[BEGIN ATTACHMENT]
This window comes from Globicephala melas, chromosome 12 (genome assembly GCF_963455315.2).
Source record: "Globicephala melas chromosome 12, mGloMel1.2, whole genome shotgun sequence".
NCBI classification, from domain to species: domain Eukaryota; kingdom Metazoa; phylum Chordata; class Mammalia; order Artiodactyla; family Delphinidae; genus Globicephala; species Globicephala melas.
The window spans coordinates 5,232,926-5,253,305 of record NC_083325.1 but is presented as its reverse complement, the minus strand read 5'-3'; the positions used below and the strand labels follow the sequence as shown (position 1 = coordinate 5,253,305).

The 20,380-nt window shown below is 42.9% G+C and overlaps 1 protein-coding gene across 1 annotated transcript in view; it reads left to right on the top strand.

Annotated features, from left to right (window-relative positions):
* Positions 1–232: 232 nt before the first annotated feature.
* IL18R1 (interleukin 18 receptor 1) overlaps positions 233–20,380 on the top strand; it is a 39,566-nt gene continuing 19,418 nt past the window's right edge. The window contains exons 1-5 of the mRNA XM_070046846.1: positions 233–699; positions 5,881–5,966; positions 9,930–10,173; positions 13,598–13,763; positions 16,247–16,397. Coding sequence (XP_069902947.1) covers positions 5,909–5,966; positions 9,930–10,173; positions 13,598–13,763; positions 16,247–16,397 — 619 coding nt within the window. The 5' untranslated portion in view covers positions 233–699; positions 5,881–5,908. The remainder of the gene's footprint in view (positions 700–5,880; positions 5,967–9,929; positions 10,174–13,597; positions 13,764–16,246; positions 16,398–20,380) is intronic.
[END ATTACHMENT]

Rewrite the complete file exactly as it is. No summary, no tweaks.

This window comes from Globicephala melas, chromosome 12 (genome assembly GCF_963455315.2).
Source record: "Globicephala melas chromosome 12, mGloMel1.2, whole genome shotgun sequence".
NCBI classification, from domain to species: domain Eukaryota; kingdom Metazoa; phylum Chordata; class Mammalia; order Artiodactyla; family Delphinidae; genus Globicephala; species Globicephala melas.
The window spans coordinates 5,232,926-5,253,305 of record NC_083325.1 but is presented as its reverse complement, the minus strand read 5'-3'; the positions used below and the strand labels follow the sequence as shown (position 1 = coordinate 5,253,305).

The 20,380-nt window shown below is 42.9% G+C and overlaps 1 protein-coding gene across 1 annotated transcript in view; it reads left to right on the top strand.

Annotated features, from left to right (window-relative positions):
* Positions 1–232: 232 nt before the first annotated feature.
* IL18R1 (interleukin 18 receptor 1) overlaps positions 233–20,380 on the top strand; it is a 39,566-nt gene continuing 19,418 nt past the window's right edge. The window contains exons 1-5 of the mRNA XM_070046846.1: positions 233–699; positions 5,881–5,966; positions 9,930–10,173; positions 13,598–13,763; positions 16,247–16,397. Coding sequence (XP_069902947.1) covers positions 5,909–5,966; positions 9,930–10,173; positions 13,598–13,763; positions 16,247–16,397 — 619 coding nt within the window. The 5' untranslated portion in view covers positions 233–699; positions 5,881–5,908. The remainder of the gene's footprint in view (positions 700–5,880; positions 5,967–9,929; positions 10,174–13,597; positions 13,764–16,246; positions 16,398–20,380) is intronic.